The studies done by university experts, engineering firms and the Corps itself since Katrina concur that the only realistic way to reconstitute healthy wetlands is to make cuts in the levees, install gates, and open those gates periodically to allow sediment and freshwater to once again flow into the marshes. The three winning design teams rely heavily on that strategy, yet they also differ in where and how to use the so-called diversion structures.

The river nowadays only carries perhaps half of the sediment it used to, because communities on its banks for hundreds of miles siphon off water for irrigation, industry and many other uses. There is simply not enough sediment to rebuild the entire delta, according to the winning teams, which operated independently. Rather than try that and fail, the teams found it is better to essentially end the river many miles north of the current mouth, where much sediment is sent like a shot out into the deep ocean and lost. Then engineers could redirect all the sediment to portions of the delta closer to New Orleans. “Capture every grain,” is one team’s slogan.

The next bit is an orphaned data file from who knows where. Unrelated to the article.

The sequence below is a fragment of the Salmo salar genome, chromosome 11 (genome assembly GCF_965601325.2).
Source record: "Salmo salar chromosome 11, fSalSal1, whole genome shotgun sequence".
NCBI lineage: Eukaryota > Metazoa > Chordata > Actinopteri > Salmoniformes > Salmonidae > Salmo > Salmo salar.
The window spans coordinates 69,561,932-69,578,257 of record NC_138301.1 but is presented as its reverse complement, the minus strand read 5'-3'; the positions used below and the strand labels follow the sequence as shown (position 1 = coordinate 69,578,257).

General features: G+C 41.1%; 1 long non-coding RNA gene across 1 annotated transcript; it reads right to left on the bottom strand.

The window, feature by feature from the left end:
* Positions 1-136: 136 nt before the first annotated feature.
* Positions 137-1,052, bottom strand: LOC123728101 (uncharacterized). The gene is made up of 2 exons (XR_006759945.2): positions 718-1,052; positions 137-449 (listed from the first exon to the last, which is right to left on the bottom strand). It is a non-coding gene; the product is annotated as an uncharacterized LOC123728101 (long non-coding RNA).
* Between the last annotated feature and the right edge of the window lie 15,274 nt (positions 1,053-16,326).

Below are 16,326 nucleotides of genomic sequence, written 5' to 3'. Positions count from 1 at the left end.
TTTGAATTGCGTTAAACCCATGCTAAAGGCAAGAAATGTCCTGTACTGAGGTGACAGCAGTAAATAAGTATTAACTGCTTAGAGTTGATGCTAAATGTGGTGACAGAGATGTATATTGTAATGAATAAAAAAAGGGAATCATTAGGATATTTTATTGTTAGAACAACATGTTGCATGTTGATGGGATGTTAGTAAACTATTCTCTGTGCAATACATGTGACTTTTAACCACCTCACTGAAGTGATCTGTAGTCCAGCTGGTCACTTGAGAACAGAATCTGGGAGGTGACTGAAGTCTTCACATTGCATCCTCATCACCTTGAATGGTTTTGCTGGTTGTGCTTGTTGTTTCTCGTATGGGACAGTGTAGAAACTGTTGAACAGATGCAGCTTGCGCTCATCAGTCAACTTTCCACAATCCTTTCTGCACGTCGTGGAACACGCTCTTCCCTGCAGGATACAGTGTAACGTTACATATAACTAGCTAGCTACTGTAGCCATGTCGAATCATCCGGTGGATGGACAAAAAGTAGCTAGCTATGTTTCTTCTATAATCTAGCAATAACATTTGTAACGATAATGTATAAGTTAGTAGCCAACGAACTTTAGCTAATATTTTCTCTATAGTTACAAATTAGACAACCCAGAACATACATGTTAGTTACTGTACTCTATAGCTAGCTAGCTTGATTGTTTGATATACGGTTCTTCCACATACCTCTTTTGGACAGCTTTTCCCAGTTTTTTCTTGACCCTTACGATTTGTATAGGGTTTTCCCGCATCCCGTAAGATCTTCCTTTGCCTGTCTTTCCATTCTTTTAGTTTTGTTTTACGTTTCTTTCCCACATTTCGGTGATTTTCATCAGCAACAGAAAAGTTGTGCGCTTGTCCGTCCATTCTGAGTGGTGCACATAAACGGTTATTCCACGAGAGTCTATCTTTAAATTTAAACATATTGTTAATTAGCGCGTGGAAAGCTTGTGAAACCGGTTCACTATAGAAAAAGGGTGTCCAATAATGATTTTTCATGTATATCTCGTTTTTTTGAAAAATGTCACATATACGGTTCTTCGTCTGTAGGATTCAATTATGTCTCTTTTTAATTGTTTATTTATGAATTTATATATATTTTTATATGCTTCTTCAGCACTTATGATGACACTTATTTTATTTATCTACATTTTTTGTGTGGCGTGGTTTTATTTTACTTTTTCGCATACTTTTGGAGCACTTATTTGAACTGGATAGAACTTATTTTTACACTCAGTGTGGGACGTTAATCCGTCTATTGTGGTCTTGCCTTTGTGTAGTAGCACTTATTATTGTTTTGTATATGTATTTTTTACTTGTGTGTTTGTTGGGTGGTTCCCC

The need to let the end of the delta, known as the bird’s foot because of its shape, die is also assumed in the official Louisiana Comprehensive Master Plan for a Sustainable Coast, although not necessarily called out in detail. The plan took seven years to develop, after significant political wrangling among state, federal and local authorities.*